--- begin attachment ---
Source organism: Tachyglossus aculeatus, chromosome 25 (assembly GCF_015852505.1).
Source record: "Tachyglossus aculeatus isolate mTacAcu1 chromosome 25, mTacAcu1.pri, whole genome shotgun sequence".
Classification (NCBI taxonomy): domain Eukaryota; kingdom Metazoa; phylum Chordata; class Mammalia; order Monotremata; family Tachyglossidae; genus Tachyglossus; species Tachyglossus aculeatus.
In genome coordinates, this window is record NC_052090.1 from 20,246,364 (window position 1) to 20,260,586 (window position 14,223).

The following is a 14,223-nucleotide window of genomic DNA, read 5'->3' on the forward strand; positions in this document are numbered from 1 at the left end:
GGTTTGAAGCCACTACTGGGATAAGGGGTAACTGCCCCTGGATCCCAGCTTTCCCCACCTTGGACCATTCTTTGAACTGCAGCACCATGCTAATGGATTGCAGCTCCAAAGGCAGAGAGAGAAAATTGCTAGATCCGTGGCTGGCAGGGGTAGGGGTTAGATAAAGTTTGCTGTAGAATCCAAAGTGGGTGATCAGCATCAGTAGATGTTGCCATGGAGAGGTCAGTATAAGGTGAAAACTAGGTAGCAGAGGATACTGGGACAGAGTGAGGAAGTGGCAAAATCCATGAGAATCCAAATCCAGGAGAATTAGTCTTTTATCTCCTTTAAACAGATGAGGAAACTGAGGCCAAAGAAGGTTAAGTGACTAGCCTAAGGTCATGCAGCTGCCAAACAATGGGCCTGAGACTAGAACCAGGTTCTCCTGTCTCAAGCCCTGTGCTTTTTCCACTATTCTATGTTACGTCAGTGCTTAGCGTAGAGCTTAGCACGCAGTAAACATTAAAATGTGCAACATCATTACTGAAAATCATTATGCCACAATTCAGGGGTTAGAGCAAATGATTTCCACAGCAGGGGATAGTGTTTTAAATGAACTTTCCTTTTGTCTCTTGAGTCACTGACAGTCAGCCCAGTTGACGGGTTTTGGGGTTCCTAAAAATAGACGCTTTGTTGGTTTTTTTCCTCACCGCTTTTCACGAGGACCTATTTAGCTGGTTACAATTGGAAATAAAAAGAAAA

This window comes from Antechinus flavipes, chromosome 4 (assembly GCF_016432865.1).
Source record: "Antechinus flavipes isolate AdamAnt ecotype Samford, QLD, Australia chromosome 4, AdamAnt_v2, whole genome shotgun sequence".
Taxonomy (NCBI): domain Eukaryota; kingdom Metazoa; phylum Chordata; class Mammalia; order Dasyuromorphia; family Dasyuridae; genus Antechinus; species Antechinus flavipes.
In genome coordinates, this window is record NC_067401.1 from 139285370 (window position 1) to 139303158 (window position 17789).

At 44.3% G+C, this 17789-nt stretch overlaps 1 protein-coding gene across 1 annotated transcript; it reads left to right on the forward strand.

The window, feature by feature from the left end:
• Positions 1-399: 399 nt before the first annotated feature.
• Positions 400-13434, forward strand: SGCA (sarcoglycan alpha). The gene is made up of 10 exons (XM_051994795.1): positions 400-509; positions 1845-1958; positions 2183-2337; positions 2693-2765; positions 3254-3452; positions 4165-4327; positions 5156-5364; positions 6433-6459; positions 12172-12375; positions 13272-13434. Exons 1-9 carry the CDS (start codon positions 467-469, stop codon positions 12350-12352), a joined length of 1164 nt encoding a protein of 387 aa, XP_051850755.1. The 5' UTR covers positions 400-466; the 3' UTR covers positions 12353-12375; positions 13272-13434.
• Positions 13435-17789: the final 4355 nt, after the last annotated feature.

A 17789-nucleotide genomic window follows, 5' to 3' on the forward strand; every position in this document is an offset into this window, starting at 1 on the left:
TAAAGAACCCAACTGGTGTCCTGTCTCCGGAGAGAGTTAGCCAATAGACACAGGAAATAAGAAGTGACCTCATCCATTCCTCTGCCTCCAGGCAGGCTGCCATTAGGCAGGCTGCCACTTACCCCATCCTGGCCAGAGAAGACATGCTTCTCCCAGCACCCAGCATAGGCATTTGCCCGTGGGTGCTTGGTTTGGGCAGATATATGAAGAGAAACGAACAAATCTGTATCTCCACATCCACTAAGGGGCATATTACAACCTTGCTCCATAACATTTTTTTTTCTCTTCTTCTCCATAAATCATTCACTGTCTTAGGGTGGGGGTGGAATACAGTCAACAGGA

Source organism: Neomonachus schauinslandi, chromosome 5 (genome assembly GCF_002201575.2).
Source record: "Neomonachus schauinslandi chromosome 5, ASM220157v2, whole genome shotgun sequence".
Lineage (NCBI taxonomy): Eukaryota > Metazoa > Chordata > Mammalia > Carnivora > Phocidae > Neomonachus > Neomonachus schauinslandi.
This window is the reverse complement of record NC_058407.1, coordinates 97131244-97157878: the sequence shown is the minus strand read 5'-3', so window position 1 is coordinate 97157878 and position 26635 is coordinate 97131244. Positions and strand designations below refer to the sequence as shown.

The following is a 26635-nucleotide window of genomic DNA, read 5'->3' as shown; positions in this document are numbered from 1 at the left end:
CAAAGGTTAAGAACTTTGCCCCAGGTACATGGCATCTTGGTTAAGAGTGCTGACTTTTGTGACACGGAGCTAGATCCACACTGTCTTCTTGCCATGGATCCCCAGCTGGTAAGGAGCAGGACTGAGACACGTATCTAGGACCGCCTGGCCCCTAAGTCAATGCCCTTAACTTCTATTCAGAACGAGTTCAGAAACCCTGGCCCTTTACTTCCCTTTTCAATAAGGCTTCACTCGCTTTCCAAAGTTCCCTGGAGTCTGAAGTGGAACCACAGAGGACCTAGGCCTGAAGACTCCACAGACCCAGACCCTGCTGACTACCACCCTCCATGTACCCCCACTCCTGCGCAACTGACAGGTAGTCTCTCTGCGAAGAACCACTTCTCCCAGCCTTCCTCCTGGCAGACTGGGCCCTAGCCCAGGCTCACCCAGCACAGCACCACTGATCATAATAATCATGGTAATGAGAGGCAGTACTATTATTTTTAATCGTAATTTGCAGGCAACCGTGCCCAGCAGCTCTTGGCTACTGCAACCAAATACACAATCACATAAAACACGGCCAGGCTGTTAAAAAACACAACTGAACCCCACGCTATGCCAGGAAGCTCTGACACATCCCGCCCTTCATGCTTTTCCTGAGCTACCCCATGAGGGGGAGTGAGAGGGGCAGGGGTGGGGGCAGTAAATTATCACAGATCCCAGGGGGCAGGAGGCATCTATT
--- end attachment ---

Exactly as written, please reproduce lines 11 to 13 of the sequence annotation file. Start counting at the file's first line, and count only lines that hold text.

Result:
At 44.3% G+C, this 17789-nt stretch overlaps 1 protein-coding gene across 1 annotated transcript; it reads left to right on the forward strand.

The window, feature by feature from the left end:
• Positions 1-399: 399 nt before the first annotated feature.